While this made sense to me, I was still skeptical: fish can easily stick or falls apart on the grill (even when it’s cooked in foil – see my post, “No Pots To Clean Gourmet Dinner.”) So I did something I almost never do – I watched the recipe video and it compelled me to try it. You can watch it on the recipe link above, or here (sorry for the ad):

Video: how to grill Snapper Escabèche with Grilled Scallions:

All you need for this dish is some very fresh red snapper fillets and a mandoline for thinly sliced red onion … Plus, it sits for at least 10 minutes after it comes off the grill, plenty of time to enjoy appetizers with friends.

I served it with these three make-ahead dishes – perfect for a dinner party:

And lots of rose wine of course.

I got several requests for the recipes – as I’m sure you’ll believe when you see how gorgeous these dishes were – and they were equally delicious:

The Snapper Escabeche:

Grilled Snapper Escabeche

 

 

 

 

 

 

 

 

 

 

 

 

 

 

 

 

The make-ahead sides:

ENJOY this heart-healthy easy-to-make dish sometime this summer!

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High Cholesterol and High Blood Pressure

Both high cholesterol and hypertension (high blood pressure) raise the risk of heart disease. Further, both are silent: neither high cholesterol nor hypertension carry any outward signs. Oh, and both increase with age.

So in addition to keeping your cholesterol low, it’s important to monitor your blood pressure to ensure it’s not silently creeping up.

Measuring will keep you on track. While an annual fasting blood test will help ensure your cholesterol is okay, it’s far easier to test your blood pressure. And maybe more important – as high blood pressure is often referred to as ‘the silent killer.’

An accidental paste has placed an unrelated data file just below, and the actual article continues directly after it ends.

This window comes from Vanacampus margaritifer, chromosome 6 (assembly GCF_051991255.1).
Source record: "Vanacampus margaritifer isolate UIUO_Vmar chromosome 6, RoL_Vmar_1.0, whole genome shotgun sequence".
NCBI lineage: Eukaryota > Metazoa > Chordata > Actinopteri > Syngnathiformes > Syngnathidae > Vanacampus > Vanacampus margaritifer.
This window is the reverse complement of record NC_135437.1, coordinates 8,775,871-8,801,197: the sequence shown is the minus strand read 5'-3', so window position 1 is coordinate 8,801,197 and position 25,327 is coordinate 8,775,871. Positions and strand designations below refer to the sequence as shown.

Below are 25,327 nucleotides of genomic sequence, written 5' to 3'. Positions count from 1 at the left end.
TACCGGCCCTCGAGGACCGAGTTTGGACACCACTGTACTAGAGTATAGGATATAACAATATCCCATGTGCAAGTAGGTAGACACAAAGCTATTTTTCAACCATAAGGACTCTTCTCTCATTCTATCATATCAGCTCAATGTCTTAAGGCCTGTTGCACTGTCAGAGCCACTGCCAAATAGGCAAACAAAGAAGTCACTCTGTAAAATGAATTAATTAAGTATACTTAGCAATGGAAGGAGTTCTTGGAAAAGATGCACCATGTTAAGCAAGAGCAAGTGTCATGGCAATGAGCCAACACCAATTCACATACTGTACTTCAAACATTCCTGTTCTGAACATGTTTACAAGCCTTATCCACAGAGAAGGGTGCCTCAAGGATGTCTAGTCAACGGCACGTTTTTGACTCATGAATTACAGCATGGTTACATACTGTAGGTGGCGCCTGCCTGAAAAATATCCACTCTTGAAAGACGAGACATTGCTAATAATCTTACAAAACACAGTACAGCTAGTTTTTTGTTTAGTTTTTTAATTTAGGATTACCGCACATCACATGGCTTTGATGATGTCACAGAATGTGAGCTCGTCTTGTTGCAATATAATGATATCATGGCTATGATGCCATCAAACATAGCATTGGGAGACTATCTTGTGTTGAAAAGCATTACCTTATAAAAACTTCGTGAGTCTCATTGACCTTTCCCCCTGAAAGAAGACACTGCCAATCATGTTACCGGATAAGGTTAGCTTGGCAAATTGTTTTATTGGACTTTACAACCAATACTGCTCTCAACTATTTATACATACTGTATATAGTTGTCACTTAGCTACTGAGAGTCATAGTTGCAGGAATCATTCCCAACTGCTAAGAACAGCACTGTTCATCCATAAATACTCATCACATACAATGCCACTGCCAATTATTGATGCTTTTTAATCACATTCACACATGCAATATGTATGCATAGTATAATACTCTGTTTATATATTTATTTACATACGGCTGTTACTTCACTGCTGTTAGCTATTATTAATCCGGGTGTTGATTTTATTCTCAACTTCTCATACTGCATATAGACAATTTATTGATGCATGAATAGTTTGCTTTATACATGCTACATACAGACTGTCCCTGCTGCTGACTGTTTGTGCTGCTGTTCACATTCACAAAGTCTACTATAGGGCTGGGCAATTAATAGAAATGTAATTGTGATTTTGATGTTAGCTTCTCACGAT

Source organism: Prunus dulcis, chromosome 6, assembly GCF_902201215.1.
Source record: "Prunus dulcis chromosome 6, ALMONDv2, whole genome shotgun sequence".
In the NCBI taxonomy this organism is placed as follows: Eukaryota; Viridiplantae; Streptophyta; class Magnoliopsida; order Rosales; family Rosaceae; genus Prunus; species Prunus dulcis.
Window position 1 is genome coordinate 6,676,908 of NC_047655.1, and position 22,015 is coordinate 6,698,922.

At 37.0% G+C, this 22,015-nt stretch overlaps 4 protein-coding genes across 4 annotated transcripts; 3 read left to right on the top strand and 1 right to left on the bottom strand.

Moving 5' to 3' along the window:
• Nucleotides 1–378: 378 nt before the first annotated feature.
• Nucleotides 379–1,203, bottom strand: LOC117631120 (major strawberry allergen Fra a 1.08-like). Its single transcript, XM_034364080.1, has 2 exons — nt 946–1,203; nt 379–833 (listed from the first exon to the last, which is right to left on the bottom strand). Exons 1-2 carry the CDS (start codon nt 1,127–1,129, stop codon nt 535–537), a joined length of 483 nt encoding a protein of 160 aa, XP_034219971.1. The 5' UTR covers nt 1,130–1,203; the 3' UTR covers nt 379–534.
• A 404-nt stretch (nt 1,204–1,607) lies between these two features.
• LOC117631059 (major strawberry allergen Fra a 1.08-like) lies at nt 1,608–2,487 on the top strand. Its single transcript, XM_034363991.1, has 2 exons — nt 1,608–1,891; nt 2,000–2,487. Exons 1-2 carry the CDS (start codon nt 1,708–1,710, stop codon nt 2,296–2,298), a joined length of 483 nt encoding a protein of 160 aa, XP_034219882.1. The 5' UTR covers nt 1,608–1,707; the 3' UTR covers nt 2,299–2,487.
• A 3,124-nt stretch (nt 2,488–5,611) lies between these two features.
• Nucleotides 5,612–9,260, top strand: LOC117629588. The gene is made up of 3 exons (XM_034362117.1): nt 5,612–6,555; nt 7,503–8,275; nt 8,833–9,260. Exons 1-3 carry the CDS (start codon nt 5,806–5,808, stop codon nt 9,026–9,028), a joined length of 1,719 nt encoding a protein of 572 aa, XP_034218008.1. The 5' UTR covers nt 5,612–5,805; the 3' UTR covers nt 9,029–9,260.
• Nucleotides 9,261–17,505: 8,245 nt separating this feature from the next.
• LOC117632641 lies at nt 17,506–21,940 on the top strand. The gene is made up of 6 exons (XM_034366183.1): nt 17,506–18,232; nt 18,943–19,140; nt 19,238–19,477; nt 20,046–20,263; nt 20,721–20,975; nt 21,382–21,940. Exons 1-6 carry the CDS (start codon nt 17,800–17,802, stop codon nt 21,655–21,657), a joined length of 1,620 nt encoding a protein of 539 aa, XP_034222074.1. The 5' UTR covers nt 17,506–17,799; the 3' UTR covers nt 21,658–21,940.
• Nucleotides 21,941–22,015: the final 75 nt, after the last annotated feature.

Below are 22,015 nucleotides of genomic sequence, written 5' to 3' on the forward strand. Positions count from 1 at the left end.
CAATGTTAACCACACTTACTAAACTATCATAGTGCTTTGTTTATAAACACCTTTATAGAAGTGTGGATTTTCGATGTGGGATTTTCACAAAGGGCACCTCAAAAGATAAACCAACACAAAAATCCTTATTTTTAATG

Here’s what you need to know about blood pressure readings. The top number (systolic) should be less than 120, and the bottom number (diastolic) should be less than 80. If, like me, you are surprised to find that your blood pressure is between 120-140 / 80-90, you have ‘prehypertension’ and you should reduce salt / make other lo-co-like lifestyle changes. You officially have hypertension if your BP is 140-159/90-99. Here’s an at-a-glance chart from the American Heart Association (the link above has more info):

How I found out my blood pressure was high was at a regular checkup. In fact, my blood pressure was high enough that my ob/gyn insisted I call a cardiologist. He recommended I reduce salt, as in the American Heart Association page above. And that I buy a blood pressure monitor and take my BP each morning to keep track of things.

The first thing I found out is that how you take your blood pressure matters: it should be first thing in the morning, before you exercise or drink any caffeine, and you should be sitting straight up, with both feet on the floor and your arm on the table. The CDC’s article, Are You Wrong About Your Blood Pressure explains in more detail. And there is useful information like cutting salt out of your diet – and exercising – to help lower blood pressure.

The technology offered in today’s blood pressure monitors makes it so much easier to track – the machine I chose uses bluetooth to record my readings and send right to my phone. Or I can navigate to their site, sign in, and create a graph in Excel (I know that does not sound fun to many, but it makes me smile). I actually printed my readings out over a few months and brought it to my cardiologist – and avoided blood pressure medication. (Though it must be said he told me to stop it with the daily monitoring!)

There are many options, I’m sure – but the machine I purchased also enables you to test and track 2 separate users, so it was handy when my husband needed to track his blood pressure as well.

If you have high cholesterol and aren’t checking your blood pressure (at least occasionally, certainly more often than just annually at the doctor’s office) then get thee to a pharmacy with a blood pressure measuring machine or buy one.  The Omron BP786 is what I purchased, and it’s only $52 at the moment on Amazon. I like this particular machine – you might even have fun with a graph while finding out if your blood pressure is A-OK or high enough that you want to get checked by your doctor.

However you choose to, monitor your blood pressure in addition to your cholesterol for heart health.